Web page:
If your agent says something that feels illegal or even makes you uncomfortable, it’s reasonable to report them to the brokerage. If it happened to you, it’s likely it’s not the first time and it may not be the last.

4. Dual Agents Need to Disclose It

In some markets, dual agents are more common than others. As realtors typically know how to represent the interests of both buyers and sellers, they’re sometimes required to represent both parties. This is tricky territory as it can lead to some obvious conflicts of interest.

Dual agents are required to provide a contract to both parties informing them of their position. They’re prohibited from giving advice on offers and counteroffers and leave much of the negotiation to take place between the buyer and seller. While most times, agents will work for a lower commission, being able to take both sides of the commission, the service they provide has tight restrictions.

Dual agents are a necessity for some properties and not necessarily unethical in practice (though we advise against it). The most important thing that dual agents can do is to be transparent and stay out of the way of their clients.

5. Broker Fees Should Be Laid Out In Advance

One reason that many sellers list their home as FSBO or “for sale by owner” is because of the cost of dealing with a seller. If the margins for a seller are tight and they don’t foresee earning a lot on the sale of their home, they might not want to hand 3% or more over to an agent.

When buyers work with an agent, they might be charged a broker fee. While these fees have been called into question in recent years, some buyers or renters might be hit with fees that seem to keep adding up.

It’s standard for fees to be laid out in advance for both buyers and sellers, put into writing, and signed before they’re agreed to. Flip-flopping on fees is a sign of trouble. Buyers and sellers should have zero tolerance for this.

6. What Seems Normal Shouldn’t Be

Just like when dealing with a used car salesperson, auto mechanic, or lawyer, most clients go into real estate situations on the defensive.

ChicagoNow reported a set of practices that clients think are normal even if they also think it’s acceptable. One was that buyers’ agents won’t show properties they don’t get a big enough cut from. More than half of people thought it was wrong, though most of them thought it was common, even though it’s a blatant violation of fiduciary trust.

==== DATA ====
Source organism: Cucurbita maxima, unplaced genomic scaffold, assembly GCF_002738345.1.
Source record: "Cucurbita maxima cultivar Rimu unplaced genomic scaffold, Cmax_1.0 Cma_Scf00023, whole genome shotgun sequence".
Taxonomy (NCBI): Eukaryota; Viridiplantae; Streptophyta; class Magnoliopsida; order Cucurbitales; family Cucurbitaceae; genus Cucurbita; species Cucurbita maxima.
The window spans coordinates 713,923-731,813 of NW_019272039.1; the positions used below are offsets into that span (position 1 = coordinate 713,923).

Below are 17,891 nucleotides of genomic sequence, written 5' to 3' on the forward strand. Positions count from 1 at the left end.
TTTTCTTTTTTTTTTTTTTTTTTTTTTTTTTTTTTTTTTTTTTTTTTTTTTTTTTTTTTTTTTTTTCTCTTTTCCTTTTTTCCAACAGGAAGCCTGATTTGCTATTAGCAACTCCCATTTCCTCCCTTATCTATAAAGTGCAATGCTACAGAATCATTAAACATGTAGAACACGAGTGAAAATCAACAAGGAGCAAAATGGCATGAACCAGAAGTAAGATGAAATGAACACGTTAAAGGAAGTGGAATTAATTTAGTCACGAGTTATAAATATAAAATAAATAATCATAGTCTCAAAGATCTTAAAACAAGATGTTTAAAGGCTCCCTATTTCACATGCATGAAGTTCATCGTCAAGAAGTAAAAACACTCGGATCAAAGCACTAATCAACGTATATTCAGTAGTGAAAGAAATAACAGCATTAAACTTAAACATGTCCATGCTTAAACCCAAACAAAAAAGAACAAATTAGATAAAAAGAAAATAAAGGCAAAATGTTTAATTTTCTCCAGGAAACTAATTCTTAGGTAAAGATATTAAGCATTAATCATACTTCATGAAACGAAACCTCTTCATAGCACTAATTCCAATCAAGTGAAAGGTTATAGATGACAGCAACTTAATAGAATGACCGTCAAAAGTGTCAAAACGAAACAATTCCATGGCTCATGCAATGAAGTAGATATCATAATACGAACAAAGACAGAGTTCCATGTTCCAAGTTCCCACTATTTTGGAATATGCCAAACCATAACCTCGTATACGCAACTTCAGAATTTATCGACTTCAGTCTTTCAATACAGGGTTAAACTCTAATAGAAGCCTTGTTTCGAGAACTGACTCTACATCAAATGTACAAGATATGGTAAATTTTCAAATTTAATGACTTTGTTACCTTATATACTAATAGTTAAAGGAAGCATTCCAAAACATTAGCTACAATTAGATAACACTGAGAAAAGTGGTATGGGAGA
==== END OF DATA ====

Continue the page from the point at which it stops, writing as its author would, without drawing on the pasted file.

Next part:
Another was that buyers’ agents show their company’s own listings preferentially. While this may happen, it’s completely unethical and unacceptable. Acting in their clients’ best interests is right at the top of the NAR standard of ethics and operating in this way does the opposite of that.

Thankfully, Unethical Realtor Behavior Can Be Avoided

If you’re worried about dealing with unethical behavior, it’s important to work with a full-service experienced local realtor vetted in advance. Clever only works with agents who have five years of experience working in a regional market before they’ll add them to their network of Partner Agents. Working with a Clever Partner Agent gives clients access to trustworthy expert negotiators who qualify buyers for rebates and only take a 1% commission from sellers.

Contact us today and get paired with an agent who knows your regional market and how to get the best deal for you, all while staying above board.

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Jamie Ayers

Jamie is the Director of Content at Clever Real Estate, the free online service that connects you with top real estate agents and helps you save thousands on commission. In the past, Jamie has managed columns for clients in a variety of leading business publications, including Forbes, Inc., CEO World, Entrepreneur, and more. At Clever, Jamie's primary goal is to provide home sellers, buyers, and investors with the information they need to successfully navigate the ins and outs of the real estate industry.